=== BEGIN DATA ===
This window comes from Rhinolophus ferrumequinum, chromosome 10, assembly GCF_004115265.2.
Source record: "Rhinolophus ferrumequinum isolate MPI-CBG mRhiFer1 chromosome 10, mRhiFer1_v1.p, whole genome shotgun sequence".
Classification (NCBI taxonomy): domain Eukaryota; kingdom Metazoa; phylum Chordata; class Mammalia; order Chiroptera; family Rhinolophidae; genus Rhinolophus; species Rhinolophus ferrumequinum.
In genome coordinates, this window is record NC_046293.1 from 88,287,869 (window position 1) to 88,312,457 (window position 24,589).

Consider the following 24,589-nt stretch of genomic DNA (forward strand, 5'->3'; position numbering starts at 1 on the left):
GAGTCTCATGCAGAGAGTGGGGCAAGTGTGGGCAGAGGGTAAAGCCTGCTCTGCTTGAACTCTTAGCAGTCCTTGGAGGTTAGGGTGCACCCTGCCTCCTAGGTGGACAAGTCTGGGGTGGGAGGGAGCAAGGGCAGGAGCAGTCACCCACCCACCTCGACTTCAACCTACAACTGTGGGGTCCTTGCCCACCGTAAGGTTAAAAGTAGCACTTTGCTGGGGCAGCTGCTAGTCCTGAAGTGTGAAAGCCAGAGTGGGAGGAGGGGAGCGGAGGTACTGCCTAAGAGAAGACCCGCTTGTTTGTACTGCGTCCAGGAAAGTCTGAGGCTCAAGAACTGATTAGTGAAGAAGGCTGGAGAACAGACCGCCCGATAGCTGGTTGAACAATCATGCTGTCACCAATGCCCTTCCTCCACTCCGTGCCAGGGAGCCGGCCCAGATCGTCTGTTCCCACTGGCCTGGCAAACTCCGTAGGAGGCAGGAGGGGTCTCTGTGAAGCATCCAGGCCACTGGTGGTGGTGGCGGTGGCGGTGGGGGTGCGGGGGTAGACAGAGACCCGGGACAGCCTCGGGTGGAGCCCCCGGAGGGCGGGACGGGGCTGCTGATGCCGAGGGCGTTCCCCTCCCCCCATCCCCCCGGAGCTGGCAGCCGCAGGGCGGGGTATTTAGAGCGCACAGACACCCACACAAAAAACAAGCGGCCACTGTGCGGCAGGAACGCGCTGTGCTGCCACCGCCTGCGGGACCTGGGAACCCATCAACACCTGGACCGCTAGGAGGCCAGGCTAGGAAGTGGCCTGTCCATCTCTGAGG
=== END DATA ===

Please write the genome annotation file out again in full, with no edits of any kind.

This window comes from Rhinolophus ferrumequinum, chromosome 10, assembly GCF_004115265.2.
Source record: "Rhinolophus ferrumequinum isolate MPI-CBG mRhiFer1 chromosome 10, mRhiFer1_v1.p, whole genome shotgun sequence".
Classification (NCBI taxonomy): domain Eukaryota; kingdom Metazoa; phylum Chordata; class Mammalia; order Chiroptera; family Rhinolophidae; genus Rhinolophus; species Rhinolophus ferrumequinum.
In genome coordinates, this window is record NC_046293.1 from 88,287,869 (window position 1) to 88,312,457 (window position 24,589).

Consider the following 24,589-nt stretch of genomic DNA (forward strand, 5'->3'; position numbering starts at 1 on the left):
GAGTCTCATGCAGAGAGTGGGGCAAGTGTGGGCAGAGGGTAAAGCCTGCTCTGCTTGAACTCTTAGCAGTCCTTGGAGGTTAGGGTGCACCCTGCCTCCTAGGTGGACAAGTCTGGGGTGGGAGGGAGCAAGGGCAGGAGCAGTCACCCACCCACCTCGACTTCAACCTACAACTGTGGGGTCCTTGCCCACCGTAAGGTTAAAAGTAGCACTTTGCTGGGGCAGCTGCTAGTCCTGAAGTGTGAAAGCCAGAGTGGGAGGAGGGGAGCGGAGGTACTGCCTAAGAGAAGACCCGCTTGTTTGTACTGCGTCCAGGAAAGTCTGAGGCTCAAGAACTGATTAGTGAAGAAGGCTGGAGAACAGACCGCCCGATAGCTGGTTGAACAATCATGCTGTCACCAATGCCCTTCCTCCACTCCGTGCCAGGGAGCCGGCCCAGATCGTCTGTTCCCACTGGCCTGGCAAACTCCGTAGGAGGCAGGAGGGGTCTCTGTGAAGCATCCAGGCCACTGGTGGTGGTGGCGGTGGCGGTGGGGGTGCGGGGGTAGACAGAGACCCGGGACAGCCTCGGGTGGAGCCCCCGGAGGGCGGGACGGGGCTGCTGATGCCGAGGGCGTTCCCCTCCCCCCATCCCCCCGGAGCTGGCAGCCGCAGGGCGGGGTATTTAGAGCGCACAGACACCCACACAAAAAACAAGCGGCCACTGTGCGGCAGGAACGCGCTGTGCTGCCACCGCCTGCGGGACCTGGGAACCCATCAACACCTGGACCGCTAGGAGGCCAGGCTAGGAAGTGGCCTGTCCATCTCTGAGG